The Beach Girls and the Monster (1965)

“The Beach Girls and the Monster” features a clear shot of Sue Casey speaking on the phone during the trailer. With a boom mike above her. And the perch.

The movie itself has a delightful scraping the barrel approach when it comes to exploitation. You can find the two main sub-genres from the 60’s b-movies melting: the monster movie and the beach movie. Both aspects are indeed badly done. The monster is everything but frightening and one has to wonder why any of his victims hadn’t the idea to kick him between the legs. And the beach part is so cliché ridden it looks like a “Lord Loves A Duck” sequence, except for the fact that “Lord Loves A Duck” was a parody (also featuring boom mikes on screen). There’s for instance, for comic relief, a ventriloquist and his lion Kingsley who duets with the girls on a corny song. Actually, he could be the worst ventriloquist on Earth: he carries a false beard to hide his moving lips.

Then, you find all the features of cheap exploitation movies. Washed-out actors playing the parts of supposedly attractive characters. “Teenagers” that were last seen in high school 15 before the shooting. Big names on the credits, like Frank Sinatra. Even if you must add “Jr” as that’s his son, Frank Jr, and he merely wrote the score (mostly lounge jazz and a few Beach Boys attempts). Actually, Mark (Walter Edmiston) looks a little like Sinatra as the sculptor that Sue Casey teases. (By the way, his sculptures are not exactly flattering even for a fading beauty like Ms Casey.)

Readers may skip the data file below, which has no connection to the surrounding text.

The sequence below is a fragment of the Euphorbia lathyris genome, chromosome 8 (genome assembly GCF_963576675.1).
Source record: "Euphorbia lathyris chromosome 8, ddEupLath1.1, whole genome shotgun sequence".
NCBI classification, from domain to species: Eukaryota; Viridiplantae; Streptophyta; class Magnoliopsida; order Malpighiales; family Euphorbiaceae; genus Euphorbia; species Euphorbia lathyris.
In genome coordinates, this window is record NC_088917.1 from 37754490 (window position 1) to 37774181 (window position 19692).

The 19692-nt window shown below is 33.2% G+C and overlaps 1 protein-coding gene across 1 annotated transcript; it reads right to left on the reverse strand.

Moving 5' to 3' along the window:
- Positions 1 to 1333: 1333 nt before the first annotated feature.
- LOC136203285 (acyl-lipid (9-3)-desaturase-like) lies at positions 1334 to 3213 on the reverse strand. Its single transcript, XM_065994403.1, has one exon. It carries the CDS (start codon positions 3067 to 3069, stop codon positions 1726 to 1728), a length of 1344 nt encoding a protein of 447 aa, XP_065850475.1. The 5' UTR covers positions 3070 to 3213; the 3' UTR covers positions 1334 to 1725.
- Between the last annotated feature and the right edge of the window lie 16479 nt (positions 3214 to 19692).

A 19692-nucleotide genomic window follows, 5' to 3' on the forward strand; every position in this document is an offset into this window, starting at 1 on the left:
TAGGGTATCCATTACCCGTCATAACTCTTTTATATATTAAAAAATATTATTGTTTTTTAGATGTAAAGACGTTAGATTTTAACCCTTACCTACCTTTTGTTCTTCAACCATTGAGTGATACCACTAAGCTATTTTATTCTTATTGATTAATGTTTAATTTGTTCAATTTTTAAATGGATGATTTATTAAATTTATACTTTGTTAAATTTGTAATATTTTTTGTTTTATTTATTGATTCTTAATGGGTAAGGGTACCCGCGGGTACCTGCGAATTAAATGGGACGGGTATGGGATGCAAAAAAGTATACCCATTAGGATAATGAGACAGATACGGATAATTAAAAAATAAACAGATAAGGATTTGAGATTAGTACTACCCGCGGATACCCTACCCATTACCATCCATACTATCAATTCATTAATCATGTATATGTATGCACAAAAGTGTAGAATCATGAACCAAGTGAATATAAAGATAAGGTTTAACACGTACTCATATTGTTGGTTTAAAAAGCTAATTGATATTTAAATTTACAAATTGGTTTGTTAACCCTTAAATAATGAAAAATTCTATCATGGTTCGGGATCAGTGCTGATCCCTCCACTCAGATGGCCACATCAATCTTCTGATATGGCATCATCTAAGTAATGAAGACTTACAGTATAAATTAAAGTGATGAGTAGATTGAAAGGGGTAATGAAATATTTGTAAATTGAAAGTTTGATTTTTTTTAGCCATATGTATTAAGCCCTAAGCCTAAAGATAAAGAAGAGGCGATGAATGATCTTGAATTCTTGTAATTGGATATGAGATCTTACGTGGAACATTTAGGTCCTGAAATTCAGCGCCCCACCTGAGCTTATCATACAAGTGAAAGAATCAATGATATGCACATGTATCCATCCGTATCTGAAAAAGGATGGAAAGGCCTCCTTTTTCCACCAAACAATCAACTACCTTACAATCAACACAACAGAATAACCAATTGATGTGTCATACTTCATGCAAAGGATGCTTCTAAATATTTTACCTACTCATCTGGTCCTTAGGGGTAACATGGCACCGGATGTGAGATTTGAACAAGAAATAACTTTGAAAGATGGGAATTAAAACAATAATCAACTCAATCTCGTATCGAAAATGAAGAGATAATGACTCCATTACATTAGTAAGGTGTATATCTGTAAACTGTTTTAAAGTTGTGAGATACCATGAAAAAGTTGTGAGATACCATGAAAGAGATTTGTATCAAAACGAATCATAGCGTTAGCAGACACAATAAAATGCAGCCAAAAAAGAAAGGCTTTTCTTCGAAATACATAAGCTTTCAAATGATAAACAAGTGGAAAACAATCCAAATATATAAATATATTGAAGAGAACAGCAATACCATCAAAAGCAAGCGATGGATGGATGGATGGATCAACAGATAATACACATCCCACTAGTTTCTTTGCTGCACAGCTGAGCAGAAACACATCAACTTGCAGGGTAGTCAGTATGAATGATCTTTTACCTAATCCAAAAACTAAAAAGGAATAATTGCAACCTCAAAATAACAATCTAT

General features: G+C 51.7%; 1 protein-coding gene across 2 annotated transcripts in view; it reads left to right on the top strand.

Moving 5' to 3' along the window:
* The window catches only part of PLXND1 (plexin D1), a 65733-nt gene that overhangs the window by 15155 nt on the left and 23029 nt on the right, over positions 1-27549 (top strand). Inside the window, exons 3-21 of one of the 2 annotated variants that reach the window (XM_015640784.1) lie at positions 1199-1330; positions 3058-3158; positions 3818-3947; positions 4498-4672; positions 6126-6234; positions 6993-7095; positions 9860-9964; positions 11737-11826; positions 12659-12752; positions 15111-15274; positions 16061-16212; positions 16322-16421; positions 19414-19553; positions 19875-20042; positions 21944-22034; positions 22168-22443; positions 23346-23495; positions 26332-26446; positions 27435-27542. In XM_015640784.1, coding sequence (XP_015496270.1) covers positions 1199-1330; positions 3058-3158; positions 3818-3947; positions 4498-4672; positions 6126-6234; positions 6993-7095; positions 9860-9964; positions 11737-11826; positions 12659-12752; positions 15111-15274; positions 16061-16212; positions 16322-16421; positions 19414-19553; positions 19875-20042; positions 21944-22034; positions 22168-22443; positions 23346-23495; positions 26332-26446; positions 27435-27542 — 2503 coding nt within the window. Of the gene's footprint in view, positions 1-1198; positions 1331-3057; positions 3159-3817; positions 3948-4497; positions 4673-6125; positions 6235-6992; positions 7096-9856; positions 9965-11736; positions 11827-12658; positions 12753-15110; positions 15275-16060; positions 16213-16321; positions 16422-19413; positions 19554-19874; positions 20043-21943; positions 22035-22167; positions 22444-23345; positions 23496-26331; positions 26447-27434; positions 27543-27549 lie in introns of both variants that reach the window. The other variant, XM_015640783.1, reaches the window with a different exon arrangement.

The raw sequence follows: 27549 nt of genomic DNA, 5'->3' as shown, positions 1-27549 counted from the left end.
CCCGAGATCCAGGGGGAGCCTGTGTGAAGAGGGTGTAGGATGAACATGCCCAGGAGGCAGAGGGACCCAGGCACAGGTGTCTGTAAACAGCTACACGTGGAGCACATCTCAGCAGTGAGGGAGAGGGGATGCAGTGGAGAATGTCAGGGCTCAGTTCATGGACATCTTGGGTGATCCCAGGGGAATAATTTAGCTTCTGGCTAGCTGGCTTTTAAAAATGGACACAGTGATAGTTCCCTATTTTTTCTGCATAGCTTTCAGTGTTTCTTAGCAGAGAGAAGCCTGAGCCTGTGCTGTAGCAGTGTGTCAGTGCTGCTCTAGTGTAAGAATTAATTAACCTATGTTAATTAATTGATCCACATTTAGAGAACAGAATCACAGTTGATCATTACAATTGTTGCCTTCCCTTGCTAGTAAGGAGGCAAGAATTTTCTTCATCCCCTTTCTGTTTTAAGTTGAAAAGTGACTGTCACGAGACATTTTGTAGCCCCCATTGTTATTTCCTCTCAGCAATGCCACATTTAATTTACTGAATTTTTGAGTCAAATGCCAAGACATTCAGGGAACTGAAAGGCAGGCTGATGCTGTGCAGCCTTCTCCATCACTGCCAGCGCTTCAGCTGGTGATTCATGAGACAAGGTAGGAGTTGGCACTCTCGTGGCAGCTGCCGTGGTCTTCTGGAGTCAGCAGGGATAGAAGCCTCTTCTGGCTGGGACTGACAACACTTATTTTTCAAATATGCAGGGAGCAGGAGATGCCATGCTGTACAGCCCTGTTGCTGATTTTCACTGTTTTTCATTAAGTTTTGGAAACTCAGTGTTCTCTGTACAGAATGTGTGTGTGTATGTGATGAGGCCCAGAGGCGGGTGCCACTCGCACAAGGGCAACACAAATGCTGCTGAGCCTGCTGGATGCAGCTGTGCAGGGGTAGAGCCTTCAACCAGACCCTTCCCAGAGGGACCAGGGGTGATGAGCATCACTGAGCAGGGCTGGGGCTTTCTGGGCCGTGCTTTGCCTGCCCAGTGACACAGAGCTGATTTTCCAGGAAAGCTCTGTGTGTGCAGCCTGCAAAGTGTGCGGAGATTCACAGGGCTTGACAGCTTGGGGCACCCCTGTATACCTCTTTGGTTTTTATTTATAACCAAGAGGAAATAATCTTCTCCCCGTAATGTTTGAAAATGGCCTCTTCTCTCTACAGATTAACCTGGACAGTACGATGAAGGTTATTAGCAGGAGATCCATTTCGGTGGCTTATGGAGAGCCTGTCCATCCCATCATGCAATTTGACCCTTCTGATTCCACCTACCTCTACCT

Jon Hall, for his only directing credit, shot the thing cheaply and quickly. His house was a convenient place for inner shots and he tends to use zooming extensively to end a scene without making another shot. It’s irritating even when it’s Luchino Visconti who’s directing and Jon Hall is apparently no Visconti.

And there’s the story, or indeed the lack of story. You also know that a movie has got a problem when Robert Silliphant is credited for “additional dialogue”. Silliphant took a writing hand in both “The Creeping Terror” and “The Incredibly Strange Creatures Who Stopped Living and Became Mixed-Up Zombies!!?”. In other words, he’s responsible for two of the lamest screenplays of all times! “The Beach Girls and the Monster” is his third and final screen credit. So I have to wonder how much Silliphant improved the original screenplay.

On the plus side, the girls on the beach (actually the dancing troupe from the Whisky-A-Go- Go club) have tight bikinis and giggles as if they were Shakira’s mother. Or grandmother. So, every movie has a redeeming quality.